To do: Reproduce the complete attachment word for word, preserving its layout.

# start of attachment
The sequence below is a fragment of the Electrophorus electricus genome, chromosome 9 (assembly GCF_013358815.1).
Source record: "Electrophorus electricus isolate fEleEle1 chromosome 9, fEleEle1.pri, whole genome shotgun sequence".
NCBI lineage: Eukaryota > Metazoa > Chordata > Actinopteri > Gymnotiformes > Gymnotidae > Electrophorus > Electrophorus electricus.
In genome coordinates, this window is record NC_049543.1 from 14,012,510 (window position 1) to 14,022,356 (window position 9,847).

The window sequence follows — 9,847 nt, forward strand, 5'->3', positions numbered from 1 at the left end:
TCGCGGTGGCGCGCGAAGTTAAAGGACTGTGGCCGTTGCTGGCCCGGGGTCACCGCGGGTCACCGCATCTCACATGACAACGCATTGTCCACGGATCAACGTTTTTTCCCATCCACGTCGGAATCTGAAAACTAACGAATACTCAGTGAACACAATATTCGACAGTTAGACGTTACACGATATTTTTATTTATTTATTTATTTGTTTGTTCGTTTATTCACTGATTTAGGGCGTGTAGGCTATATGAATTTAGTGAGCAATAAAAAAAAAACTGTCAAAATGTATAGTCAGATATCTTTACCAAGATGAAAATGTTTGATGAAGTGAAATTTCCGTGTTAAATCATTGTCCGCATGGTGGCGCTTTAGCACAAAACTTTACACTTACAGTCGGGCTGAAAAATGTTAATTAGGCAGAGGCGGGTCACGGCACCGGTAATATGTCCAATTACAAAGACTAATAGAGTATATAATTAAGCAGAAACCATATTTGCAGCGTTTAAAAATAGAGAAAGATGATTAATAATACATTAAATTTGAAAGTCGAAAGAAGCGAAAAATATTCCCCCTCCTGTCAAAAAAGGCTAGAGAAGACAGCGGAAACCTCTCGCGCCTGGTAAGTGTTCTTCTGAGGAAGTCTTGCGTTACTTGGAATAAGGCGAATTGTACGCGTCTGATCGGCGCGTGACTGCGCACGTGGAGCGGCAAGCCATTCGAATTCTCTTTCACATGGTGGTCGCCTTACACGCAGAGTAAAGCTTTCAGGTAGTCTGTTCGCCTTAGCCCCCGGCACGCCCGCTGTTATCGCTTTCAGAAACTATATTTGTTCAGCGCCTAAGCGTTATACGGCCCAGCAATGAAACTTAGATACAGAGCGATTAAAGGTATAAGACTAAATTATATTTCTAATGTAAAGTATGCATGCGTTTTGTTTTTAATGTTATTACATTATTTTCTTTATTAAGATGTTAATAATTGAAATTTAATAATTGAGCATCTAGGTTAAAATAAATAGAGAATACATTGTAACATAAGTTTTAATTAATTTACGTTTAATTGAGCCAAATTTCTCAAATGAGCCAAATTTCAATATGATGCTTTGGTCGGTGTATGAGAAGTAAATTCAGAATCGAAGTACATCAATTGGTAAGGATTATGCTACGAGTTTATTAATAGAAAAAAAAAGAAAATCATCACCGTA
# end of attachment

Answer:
The sequence below is a fragment of the Electrophorus electricus genome, chromosome 9 (assembly GCF_013358815.1).
Source record: "Electrophorus electricus isolate fEleEle1 chromosome 9, fEleEle1.pri, whole genome shotgun sequence".
NCBI lineage: Eukaryota > Metazoa > Chordata > Actinopteri > Gymnotiformes > Gymnotidae > Electrophorus > Electrophorus electricus.
In genome coordinates, this window is record NC_049543.1 from 14,012,510 (window position 1) to 14,022,356 (window position 9,847).

The window sequence follows — 9,847 nt, forward strand, 5'->3', positions numbered from 1 at the left end:
TCGCGGTGGCGCGCGAAGTTAAAGGACTGTGGCCGTTGCTGGCCCGGGGTCACCGCGGGTCACCGCATCTCACATGACAACGCATTGTCCACGGATCAACGTTTTTTCCCATCCACGTCGGAATCTGAAAACTAACGAATACTCAGTGAACACAATATTCGACAGTTAGACGTTACACGATATTTTTATTTATTTATTTATTTGTTTGTTCGTTTATTCACTGATTTAGGGCGTGTAGGCTATATGAATTTAGTGAGCAATAAAAAAAAAACTGTCAAAATGTATAGTCAGATATCTTTACCAAGATGAAAATGTTTGATGAAGTGAAATTTCCGTGTTAAATCATTGTCCGCATGGTGGCGCTTTAGCACAAAACTTTACACTTACAGTCGGGCTGAAAAATGTTAATTAGGCAGAGGCGGGTCACGGCACCGGTAATATGTCCAATTACAAAGACTAATAGAGTATATAATTAAGCAGAAACCATATTTGCAGCGTTTAAAAATAGAGAAAGATGATTAATAATACATTAAATTTGAAAGTCGAAAGAAGCGAAAAATATTCCCCCTCCTGTCAAAAAAGGCTAGAGAAGACAGCGGAAACCTCTCGCGCCTGGTAAGTGTTCTTCTGAGGAAGTCTTGCGTTACTTGGAATAAGGCGAATTGTACGCGTCTGATCGGCGCGTGACTGCGCACGTGGAGCGGCAAGCCATTCGAATTCTCTTTCACATGGTGGTCGCCTTACACGCAGAGTAAAGCTTTCAGGTAGTCTGTTCGCCTTAGCCCCCGGCACGCCCGCTGTTATCGCTTTCAGAAACTATATTTGTTCAGCGCCTAAGCGTTATACGGCCCAGCAATGAAACTTAGATACAGAGCGATTAAAGGTATAAGACTAAATTATATTTCTAATGTAAAGTATGCATGCGTTTTGTTTTTAATGTTATTACATTATTTTCTTTATTAAGATGTTAATAATTGAAATTTAATAATTGAGCATCTAGGTTAAAATAAATAGAGAATACATTGTAACATAAGTTTTAATTAATTTACGTTTAATTGAGCCAAATTTCTCAAATGAGCCAAATTTCAATATGATGCTTTGGTCGGTGTATGAGAAGTAAATTCAGAATCGAAGTACATCAATTGGTAAGGATTATGCTACGAGTTTATTAATAGAAAAAAAAAGAAAATCATCACCGTA